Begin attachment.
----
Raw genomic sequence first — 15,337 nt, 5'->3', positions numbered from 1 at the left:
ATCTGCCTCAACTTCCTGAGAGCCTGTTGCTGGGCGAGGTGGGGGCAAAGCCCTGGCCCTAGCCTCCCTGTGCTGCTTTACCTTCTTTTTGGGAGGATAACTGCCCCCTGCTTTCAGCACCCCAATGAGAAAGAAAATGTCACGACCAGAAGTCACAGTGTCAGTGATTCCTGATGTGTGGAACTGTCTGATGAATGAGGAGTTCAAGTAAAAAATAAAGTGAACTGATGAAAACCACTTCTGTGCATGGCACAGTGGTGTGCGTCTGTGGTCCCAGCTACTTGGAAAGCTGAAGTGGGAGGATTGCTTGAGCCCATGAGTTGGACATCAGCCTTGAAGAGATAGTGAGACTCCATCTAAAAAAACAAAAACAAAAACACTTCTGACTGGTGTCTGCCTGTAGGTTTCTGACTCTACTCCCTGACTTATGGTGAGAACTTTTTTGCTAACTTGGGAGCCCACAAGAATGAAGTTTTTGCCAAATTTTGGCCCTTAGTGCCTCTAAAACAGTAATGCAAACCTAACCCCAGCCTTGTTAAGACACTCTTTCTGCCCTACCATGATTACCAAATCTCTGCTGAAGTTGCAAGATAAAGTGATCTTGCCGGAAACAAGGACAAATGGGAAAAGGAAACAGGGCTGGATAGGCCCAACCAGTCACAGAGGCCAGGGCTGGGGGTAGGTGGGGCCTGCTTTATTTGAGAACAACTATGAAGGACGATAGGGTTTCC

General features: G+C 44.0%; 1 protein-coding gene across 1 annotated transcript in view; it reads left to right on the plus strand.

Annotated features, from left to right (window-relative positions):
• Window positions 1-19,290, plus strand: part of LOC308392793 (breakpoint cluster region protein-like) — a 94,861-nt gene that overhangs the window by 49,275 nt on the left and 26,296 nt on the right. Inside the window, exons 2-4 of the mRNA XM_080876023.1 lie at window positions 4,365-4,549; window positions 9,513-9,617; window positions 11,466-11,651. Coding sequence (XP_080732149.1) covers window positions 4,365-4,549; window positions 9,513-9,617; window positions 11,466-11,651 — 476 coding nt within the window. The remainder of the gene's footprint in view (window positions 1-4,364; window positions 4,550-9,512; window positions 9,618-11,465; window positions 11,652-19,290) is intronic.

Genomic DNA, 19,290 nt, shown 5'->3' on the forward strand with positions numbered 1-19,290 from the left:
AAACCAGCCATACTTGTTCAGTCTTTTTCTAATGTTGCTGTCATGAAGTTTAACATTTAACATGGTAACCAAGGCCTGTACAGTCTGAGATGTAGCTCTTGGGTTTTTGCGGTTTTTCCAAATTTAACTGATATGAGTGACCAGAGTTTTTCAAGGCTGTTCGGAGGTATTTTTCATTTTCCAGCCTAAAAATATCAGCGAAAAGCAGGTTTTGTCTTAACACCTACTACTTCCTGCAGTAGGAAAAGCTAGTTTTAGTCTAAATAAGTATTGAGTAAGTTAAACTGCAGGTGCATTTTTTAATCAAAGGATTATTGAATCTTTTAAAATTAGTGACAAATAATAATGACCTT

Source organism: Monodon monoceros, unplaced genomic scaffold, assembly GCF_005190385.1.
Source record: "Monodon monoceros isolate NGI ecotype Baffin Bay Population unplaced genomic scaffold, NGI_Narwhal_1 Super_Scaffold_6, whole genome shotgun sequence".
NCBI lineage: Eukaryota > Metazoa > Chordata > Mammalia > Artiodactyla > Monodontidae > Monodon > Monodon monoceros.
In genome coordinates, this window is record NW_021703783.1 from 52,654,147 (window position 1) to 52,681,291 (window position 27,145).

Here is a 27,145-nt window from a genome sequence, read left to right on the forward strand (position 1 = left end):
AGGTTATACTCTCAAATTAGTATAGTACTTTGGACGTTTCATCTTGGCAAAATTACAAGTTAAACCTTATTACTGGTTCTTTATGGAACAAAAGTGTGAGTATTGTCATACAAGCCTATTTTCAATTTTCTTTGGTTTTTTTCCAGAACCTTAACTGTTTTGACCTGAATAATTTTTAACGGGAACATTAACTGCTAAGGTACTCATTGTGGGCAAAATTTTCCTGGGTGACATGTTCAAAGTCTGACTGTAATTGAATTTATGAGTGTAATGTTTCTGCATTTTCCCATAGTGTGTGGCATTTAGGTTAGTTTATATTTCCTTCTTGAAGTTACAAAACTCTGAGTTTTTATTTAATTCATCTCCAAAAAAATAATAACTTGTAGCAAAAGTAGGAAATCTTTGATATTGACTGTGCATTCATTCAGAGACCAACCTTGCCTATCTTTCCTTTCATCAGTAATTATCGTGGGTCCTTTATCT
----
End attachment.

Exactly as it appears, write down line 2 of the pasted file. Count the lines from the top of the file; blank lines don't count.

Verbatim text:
ATCTGCCTCAACTTCCTGAGAGCCTGTTGCTGGGCGAGGTGGGGGCAAAGCCCTGGCCCTAGCCTCCCTGTGCTGCTTTACCTTCTTTTTGGGAGGATAACTGCCCCCTGCTTTCAGCACCCCAATGAGAAAGAAAATGTCACGACCAGAAGTCACAGTGTCAGTGATTCCTGATGTGTGGAACTGTCTGATGAATGAGGAGTTCAAGTAAAAAATAAAGTGAACTGATGAAAACCACTTCTGTGCATGGCACAGTGGTGTGCGTCTGTGGTCCCAGCTACTTGGAAAGCTGAAGTGGGAGGATTGCTTGAGCCCATGAGTTGGACATCAGCCTTGAAGAGATAGTGAGACTCCATCTAAAAAAACAAAAACAAAAACACTTCTGACTGGTGTCTGCCTGTAGGTTTCTGACTCTACTCCCTGACTTATGGTGAGAACTTTTTTGCTAACTTGGGAGCCCACAAGAATGAAGTTTTTGCCAAATTTTGGCCCTTAGTGCCTCTAAAACAGTAATGCAAACCTAACCCCAGCCTTGTTAAGACACTCTTTCTGCCCTACCATGATTACCAAATCTCTGCTGAAGTTGCAAGATAAAGTGATCTTGCCGGAAACAAGGACAAATGGGAAAAGGAAACAGGGCTGGATAGGCCCAACCAGTCACAGAGGCCAGGGCTGGGGGTAGGTGGGGCCTGCTTTATTTGAGAACAACTATGAAGGACGATAGGGTTTCC